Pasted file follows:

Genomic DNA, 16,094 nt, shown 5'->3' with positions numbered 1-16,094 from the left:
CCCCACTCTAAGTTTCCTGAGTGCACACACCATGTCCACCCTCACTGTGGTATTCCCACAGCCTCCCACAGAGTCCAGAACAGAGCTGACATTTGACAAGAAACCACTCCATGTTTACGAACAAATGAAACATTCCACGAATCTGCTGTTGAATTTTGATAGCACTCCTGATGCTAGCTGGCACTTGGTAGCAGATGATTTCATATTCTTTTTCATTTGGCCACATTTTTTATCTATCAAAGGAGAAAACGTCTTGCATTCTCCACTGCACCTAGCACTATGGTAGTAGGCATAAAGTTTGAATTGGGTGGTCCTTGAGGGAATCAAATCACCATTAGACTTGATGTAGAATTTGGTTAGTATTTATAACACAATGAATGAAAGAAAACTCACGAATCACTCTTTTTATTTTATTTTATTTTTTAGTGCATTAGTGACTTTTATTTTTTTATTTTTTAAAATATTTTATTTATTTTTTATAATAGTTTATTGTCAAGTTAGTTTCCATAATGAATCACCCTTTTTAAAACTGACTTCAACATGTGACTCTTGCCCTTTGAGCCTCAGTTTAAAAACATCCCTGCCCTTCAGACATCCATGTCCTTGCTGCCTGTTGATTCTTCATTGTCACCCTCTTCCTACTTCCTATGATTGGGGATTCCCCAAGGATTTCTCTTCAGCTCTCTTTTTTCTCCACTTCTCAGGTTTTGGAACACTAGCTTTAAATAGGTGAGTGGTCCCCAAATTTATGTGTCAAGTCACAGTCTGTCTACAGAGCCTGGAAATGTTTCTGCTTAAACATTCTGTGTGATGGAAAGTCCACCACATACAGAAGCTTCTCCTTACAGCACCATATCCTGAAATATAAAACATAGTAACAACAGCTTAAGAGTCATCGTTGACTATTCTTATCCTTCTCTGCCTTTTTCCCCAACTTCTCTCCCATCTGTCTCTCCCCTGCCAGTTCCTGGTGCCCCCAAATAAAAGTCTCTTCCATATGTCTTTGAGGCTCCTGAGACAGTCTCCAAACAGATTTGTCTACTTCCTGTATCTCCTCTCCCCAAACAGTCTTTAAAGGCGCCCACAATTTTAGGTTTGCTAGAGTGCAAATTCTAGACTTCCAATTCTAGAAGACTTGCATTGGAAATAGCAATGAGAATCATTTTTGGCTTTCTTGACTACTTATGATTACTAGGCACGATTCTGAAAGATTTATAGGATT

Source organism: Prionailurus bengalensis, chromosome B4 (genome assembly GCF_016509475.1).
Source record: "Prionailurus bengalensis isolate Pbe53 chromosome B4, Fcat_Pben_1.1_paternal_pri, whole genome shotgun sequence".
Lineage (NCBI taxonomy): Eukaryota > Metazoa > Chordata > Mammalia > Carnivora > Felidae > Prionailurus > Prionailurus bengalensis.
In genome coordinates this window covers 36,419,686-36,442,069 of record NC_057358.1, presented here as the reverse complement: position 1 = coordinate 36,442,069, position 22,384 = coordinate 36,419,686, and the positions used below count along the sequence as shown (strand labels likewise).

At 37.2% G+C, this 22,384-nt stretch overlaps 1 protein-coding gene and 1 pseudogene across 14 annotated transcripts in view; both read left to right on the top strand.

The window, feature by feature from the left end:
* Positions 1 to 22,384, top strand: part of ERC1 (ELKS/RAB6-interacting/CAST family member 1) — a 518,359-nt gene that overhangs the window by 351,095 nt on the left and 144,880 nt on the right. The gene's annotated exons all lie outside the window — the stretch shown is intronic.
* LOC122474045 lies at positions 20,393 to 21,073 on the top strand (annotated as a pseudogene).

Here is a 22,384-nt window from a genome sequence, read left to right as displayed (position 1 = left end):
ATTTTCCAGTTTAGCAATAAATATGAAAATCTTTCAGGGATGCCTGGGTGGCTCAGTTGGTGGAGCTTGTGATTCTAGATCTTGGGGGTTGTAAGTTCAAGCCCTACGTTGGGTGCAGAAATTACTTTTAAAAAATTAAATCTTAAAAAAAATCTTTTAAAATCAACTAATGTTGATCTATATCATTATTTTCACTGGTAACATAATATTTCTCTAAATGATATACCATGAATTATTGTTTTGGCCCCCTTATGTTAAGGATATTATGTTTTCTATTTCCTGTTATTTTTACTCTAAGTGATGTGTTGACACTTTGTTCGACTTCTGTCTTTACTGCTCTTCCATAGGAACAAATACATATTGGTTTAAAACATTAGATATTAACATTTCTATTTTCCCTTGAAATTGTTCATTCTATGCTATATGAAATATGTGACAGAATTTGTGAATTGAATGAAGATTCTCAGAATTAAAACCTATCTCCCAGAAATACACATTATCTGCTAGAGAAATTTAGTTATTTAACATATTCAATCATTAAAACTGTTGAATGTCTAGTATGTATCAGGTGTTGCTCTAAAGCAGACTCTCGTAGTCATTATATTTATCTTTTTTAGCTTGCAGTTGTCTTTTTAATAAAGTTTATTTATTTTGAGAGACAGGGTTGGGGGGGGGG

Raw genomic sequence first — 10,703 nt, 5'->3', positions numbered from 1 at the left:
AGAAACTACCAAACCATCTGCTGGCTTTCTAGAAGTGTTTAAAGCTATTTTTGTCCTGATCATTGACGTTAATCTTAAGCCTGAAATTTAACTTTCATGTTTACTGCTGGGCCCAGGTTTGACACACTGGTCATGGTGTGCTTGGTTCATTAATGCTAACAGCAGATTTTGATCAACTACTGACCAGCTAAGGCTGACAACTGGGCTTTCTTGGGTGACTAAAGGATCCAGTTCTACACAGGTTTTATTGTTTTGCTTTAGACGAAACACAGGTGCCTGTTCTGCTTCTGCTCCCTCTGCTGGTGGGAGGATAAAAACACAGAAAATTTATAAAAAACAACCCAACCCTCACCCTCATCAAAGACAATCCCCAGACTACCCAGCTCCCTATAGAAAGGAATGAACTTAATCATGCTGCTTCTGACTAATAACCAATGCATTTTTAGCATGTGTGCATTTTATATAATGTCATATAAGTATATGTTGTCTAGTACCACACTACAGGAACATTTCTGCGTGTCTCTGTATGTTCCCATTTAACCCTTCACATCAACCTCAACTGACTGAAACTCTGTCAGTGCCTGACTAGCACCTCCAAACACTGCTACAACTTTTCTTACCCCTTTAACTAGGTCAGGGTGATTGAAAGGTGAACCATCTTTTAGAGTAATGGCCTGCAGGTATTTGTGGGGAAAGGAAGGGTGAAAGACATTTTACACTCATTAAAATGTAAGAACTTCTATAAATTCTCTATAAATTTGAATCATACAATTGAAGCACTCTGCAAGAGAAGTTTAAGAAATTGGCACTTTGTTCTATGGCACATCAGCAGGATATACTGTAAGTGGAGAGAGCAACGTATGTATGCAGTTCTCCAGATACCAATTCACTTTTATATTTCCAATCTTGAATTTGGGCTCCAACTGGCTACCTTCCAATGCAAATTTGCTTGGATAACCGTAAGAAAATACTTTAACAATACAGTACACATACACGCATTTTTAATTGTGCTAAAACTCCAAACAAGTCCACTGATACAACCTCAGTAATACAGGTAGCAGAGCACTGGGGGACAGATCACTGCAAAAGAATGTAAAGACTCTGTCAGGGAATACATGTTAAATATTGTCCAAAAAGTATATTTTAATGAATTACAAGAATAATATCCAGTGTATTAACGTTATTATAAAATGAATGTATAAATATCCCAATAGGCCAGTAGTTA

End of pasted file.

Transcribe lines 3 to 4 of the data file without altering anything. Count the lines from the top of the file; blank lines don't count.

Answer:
Source organism: Prionailurus bengalensis, chromosome B4 (genome assembly GCF_016509475.1).
Source record: "Prionailurus bengalensis isolate Pbe53 chromosome B4, Fcat_Pben_1.1_paternal_pri, whole genome shotgun sequence".